"I can't make it to the services because of my work schedule … well maybe sometimes, but I can't go on Sundays."
"I get up early all week; Sunday's the only chance I have to sleep in."
"It's so hard to get everyone dressed and ready to go on time."
"There are so many things happening on the weekends, we don't have time to go to church."
"I really do want to go, but something always gets in the way, Satan must be really working overtime to keep me from church."
Haven't we all heard these excuses for not going to church? I can relate to the Apostle Paul's lament in Romans 7:15: "I do not understand what I do. For what I want to do I do not do, but what I hate I do" (NIV). Regular worship attendance is a lifestyle made up of several habits which can be changed just like others. For most families, altering the Sunday routine is a major lifestyle change. Understanding how people change can help you move from where you are now to where you know the Holy Spirit is leading you.
People change in five stages: precontemplation, contemplation, preparation, action, and maintenance. Before becoming a Christian a person is in the precontemplation stage. Seeing no need to change, there is no intention of changing. People who are seeking Christ or who have just become Christians are in the contemplation stage. They're thinking about changing, but haven't decided yet to change. Whether we're aware of it or not, we weigh the pros and cons whenever we consider making a lifestyle change. What will be the consequences?
The third stage is preparation. People in this stage have made some early efforts and are collecting information. New Christians are in the preparation stage of making changes in their Sunday morning habits. Unfortunately, even mature Christians get stuck here. We can't move on to the action stage until we've first determined what it will take to change.
When a person has decided to change and determined what it will take, he or she is ready for the action stage. At this point it's important to remember everything learned in the preparation stage.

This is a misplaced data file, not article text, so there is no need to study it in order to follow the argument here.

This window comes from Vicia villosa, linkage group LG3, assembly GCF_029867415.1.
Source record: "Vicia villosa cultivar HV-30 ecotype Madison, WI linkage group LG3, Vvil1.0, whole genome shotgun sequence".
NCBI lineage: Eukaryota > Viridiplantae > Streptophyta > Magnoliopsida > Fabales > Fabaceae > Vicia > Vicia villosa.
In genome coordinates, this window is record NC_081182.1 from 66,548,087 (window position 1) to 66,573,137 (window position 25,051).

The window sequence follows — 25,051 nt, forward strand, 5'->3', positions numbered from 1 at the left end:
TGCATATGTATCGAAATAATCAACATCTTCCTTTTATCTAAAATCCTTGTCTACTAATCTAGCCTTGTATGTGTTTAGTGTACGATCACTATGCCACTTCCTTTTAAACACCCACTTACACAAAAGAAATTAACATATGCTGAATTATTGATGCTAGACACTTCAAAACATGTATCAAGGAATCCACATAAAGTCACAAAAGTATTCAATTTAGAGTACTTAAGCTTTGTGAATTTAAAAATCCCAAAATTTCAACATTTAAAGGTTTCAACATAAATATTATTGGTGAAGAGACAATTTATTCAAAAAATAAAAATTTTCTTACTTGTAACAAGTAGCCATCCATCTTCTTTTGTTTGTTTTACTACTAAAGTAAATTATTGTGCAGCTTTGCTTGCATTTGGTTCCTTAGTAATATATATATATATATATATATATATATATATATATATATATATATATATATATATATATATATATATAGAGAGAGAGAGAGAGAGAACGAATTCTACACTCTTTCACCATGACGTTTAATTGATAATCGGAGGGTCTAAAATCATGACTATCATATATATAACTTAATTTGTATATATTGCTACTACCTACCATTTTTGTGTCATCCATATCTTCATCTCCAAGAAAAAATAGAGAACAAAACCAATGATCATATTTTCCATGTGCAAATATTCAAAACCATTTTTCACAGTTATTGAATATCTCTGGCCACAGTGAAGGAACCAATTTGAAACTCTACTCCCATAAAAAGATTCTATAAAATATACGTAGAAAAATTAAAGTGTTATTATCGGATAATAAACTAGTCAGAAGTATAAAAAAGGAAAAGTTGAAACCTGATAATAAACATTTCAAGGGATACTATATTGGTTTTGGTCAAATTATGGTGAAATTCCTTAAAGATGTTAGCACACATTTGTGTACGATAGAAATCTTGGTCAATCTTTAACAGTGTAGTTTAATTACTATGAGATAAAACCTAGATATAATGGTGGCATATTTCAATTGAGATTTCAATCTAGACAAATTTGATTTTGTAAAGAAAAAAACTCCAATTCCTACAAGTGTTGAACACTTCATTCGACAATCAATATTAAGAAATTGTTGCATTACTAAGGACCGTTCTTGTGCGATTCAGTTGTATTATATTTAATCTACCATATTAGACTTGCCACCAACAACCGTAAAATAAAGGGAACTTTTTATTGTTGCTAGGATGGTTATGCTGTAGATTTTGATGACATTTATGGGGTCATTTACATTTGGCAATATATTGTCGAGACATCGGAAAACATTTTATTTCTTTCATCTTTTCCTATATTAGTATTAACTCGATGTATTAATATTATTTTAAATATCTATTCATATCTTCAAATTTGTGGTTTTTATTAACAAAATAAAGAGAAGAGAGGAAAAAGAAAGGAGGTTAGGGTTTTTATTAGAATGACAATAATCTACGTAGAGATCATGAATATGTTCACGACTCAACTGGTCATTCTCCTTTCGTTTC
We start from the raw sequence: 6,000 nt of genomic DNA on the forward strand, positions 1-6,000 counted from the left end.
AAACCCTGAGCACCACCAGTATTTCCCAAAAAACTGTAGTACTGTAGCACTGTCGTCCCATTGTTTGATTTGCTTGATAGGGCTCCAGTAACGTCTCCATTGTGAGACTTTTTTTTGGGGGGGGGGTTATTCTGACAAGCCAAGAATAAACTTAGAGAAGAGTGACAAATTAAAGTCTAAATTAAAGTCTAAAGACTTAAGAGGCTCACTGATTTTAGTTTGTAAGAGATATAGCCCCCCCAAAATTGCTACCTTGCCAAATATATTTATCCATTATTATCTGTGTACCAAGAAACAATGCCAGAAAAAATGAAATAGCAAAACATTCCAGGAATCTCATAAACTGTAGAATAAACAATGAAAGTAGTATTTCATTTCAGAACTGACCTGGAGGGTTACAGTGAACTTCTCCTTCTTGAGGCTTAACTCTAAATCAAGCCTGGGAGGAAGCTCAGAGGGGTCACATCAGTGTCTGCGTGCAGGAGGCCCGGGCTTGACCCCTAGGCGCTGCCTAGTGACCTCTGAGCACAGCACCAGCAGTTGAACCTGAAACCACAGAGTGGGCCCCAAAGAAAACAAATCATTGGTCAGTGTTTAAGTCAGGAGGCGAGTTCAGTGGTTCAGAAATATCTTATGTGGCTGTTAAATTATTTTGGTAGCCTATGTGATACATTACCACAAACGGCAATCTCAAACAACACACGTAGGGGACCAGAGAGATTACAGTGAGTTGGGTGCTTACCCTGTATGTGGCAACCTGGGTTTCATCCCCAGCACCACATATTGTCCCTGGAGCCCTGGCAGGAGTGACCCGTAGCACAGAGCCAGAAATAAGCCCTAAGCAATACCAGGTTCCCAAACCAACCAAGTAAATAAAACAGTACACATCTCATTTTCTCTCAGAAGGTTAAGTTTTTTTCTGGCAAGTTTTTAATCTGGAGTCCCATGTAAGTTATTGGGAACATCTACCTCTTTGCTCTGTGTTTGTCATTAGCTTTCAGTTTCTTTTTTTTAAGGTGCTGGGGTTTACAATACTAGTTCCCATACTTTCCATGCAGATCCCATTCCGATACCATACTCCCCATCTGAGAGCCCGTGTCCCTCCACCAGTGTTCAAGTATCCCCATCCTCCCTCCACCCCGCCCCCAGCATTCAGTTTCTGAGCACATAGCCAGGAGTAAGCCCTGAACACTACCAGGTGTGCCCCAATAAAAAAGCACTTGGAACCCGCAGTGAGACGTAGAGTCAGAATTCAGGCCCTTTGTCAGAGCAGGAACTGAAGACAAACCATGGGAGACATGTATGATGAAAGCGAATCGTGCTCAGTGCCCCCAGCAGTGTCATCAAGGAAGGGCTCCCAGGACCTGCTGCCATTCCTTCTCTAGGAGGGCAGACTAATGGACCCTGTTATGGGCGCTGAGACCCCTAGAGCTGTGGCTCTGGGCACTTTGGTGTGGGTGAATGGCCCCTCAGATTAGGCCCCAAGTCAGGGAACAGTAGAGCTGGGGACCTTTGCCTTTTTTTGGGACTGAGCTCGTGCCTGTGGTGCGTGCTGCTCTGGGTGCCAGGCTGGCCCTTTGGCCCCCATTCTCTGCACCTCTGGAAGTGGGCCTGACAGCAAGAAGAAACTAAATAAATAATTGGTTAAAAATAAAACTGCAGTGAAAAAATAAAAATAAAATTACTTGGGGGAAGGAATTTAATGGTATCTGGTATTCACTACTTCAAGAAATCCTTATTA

The last stage is maintenance. Perhaps many of the more mature Christians I mentioned really aren't stuck in the preparation stage; they just haven't reached the maintenance stage. With any habit change, it's easy to get discouraged when you "fail." People often give up on a diet when they slip up and regain a couple pounds. In the same way, missing a few Sundays is no reason for giving up on regular church attendance. This is sometimes called relapse. But it's not relapse unless you never go back to your efforts to change the habit.
Are you and your family trying to make worship a habit? At each stage of change, there are things you can do to help make worship a more significant part of your lifestyle. You must at least be at the contemplation stage or you wouldn't be reading this article. Start with prayer; ask the Holy Spirit to help you with this lifestyle change. Paul says in Romans 8:26-27, "In the same way, the Spirit helps us in our weakness. We do not know what we ought to pray for, but the Spirit himself intercedes for us with groans that words cannot express. And he who searches our hearts knows the mind of the Spirit, because the Spirit intercedes for the saints in accordance with God's will" (NIV).